We all know that getting along with family can be harder than getting along with friends. Why is that? Well, you get to pick your friends and if you don’t like someone, you don’t have to hang around them. Plus, you get to know your friends in a deeper way and tend to accept them – warts and all.
I once posted the following on Facebook:
Family….can’t pick ‘em….can’t kill ‘em…the best you can do is get caller ID… LOL
But how do you handle family when the dynamics can sometimes be awkward or tricky? Here are 7 tips to keep in mind at your next extended family gathering:
- Respect your elders. If your grandmother carries on about “kids these days”, then listen to what she has to say and remember where she is coming from. You can turn the conversation around by asking her what it was like when she was a kid. Ask her about her school, her first job, where they liked to hang out, what the fads were, etc. In a lot of cases, whether they want to believe it or not, “these days” may bring about different challenges but there are a lot of similarities!
- A family gathering is not the time or place to bring up personal arguments or long standing disagreements. Try to bring a fresh perspective to each new get-together and focus on the now. Surprisingly, my family has only had a few blowups that I can remember but overall tend to keep the arguments down (and blasting of other family members to smaller circles) – luckily! LOL
- Get to really know each family member. Spend time with each one and find out where they’re coming from. Perhaps Aunt Ophelia talks nonstop at these functions because at her own house she’s alone and lonely. Maybe your sister’s brother-in-law, Sean, brags about his fancy car because he grew up poor and is proud of his accomplishments. Get to know them as people and develop relationships with them and you’ll probably like them better.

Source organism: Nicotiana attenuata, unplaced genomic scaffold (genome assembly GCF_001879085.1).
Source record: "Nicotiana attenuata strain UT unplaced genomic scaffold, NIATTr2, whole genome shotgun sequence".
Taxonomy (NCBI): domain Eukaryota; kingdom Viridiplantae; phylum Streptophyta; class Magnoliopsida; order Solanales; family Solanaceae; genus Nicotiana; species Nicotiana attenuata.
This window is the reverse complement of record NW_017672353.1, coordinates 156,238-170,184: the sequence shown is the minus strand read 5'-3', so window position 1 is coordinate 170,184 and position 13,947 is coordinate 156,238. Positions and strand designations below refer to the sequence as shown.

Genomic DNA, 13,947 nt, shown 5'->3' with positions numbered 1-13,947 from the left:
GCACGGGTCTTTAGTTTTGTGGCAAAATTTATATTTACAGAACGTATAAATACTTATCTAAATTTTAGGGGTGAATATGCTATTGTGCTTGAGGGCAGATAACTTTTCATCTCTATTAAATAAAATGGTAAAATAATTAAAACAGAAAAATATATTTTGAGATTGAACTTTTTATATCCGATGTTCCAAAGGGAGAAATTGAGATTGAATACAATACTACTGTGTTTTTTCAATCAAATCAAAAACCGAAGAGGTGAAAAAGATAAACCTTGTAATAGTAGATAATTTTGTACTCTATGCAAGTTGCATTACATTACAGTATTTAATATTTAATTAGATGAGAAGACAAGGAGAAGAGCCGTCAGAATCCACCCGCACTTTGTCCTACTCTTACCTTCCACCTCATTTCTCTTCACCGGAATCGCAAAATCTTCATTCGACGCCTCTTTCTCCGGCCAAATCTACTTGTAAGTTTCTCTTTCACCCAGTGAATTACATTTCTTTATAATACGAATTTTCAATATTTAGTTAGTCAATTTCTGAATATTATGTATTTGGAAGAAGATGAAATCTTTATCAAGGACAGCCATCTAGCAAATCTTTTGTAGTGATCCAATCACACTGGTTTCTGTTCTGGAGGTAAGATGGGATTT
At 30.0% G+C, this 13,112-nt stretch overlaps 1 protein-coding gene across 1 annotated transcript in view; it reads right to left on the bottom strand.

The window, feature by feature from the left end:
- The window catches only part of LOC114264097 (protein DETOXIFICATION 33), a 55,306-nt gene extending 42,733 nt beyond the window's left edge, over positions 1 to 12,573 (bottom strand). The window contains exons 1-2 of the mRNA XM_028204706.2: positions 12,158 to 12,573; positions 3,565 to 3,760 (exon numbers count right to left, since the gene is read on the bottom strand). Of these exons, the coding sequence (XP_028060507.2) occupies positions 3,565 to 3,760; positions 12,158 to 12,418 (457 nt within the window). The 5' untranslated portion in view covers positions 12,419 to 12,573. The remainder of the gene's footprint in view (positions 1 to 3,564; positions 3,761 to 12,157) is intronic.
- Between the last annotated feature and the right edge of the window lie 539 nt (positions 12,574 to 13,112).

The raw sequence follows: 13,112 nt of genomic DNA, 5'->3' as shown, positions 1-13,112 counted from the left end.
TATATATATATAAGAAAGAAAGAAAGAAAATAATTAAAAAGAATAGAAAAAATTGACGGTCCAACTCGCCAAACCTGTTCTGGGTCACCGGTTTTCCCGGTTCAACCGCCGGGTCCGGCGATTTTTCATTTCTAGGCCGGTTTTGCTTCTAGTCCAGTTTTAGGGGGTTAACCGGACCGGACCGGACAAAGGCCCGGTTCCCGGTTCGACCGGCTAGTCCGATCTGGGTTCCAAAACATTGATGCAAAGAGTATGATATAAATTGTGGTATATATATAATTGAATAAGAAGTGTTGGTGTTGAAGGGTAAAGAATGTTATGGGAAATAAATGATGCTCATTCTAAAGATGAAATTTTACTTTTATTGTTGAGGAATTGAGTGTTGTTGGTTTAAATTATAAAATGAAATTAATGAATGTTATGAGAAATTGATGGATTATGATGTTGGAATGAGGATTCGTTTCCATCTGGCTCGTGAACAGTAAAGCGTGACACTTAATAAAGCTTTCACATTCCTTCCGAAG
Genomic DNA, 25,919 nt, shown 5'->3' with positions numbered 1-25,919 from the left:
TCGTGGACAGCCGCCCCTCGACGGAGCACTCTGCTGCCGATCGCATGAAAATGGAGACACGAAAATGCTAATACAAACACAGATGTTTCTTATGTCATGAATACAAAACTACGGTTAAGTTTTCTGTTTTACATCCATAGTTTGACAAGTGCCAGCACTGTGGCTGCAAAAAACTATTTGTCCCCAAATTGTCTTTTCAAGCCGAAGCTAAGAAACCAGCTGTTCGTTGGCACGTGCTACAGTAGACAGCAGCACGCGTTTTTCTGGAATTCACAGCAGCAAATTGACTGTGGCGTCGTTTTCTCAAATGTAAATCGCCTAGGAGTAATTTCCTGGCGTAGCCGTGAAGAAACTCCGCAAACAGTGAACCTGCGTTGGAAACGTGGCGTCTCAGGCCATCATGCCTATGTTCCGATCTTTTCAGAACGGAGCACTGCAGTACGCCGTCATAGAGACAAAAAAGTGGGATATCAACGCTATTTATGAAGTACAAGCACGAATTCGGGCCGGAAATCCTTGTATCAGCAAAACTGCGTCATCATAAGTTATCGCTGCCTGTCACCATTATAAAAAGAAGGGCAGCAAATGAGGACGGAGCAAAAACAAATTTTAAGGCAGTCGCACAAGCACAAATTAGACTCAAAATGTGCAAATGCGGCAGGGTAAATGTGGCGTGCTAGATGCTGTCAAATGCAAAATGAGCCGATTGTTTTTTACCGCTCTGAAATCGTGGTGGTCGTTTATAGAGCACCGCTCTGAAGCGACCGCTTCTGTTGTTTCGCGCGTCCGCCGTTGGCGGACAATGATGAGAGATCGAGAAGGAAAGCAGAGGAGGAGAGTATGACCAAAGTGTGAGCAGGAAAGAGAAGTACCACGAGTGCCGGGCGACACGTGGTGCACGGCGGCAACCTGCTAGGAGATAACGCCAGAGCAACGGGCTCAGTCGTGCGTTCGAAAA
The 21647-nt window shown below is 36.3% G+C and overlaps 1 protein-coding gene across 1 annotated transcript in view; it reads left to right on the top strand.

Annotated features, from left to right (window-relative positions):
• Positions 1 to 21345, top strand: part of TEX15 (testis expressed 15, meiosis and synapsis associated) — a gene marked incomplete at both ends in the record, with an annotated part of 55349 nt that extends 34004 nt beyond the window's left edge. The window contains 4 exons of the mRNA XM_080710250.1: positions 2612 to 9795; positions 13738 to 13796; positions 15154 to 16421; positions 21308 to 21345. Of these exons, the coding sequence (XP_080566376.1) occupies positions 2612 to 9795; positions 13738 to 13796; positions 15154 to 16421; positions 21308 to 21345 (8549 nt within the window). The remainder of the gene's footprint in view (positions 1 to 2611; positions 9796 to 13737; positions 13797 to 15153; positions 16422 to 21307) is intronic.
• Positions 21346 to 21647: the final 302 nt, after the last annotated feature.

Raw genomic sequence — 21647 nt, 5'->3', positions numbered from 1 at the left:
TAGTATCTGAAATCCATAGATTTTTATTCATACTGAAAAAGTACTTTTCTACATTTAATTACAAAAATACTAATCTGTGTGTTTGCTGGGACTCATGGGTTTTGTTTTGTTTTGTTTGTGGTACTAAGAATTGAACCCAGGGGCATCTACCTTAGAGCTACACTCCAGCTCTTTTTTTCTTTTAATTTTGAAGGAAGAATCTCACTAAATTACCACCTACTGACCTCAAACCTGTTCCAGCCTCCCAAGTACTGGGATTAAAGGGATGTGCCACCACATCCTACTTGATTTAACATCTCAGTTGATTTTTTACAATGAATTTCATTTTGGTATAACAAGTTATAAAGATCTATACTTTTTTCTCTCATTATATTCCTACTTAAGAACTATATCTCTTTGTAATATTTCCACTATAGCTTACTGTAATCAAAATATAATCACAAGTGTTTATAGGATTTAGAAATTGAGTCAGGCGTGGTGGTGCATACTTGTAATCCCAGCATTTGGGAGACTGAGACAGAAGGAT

- Be patient and open-minded. Humor goes a long way to diffuse potential problems. Be ready to jump in and change the subject if you see something ugly about to happen, or crack a silly joke to break up the tension.
- Don’t try to make the family gathering perfect. No one has the perfect family (God know I surely don’t!) and no matter how hard you try, you can’t stage the perfect gathering. If it’s at your house you can have your house clean, the food and drink ready to go, and some fun games on hand, but recognize you can’t control people (which is why it’s a must to refrain from having too many family members coming to your crib at once).
- Keep the conversation on easy-to-talk-about subjects. That leaves out religion and politics and cousin Debra’s love life. Tell jokes, even corny ones, tell stories, talk about what you’re thankful for this year, ask about recent accomplishments, etc.
- Try to celebrate your differences. It would be a pretty boring get together if you all thought the same way and agreed about everything. Take note that Malik is a moody teenager this year but could change the next time you see him. Enjoy any positives about old negative Fred because he may not be around next year.
Over to you…
Do you think these tips will work for improving and/or maintaining the peace and getting along with YOUR relatives? I’ve love to hear your thoughts and any tips you’d like to share!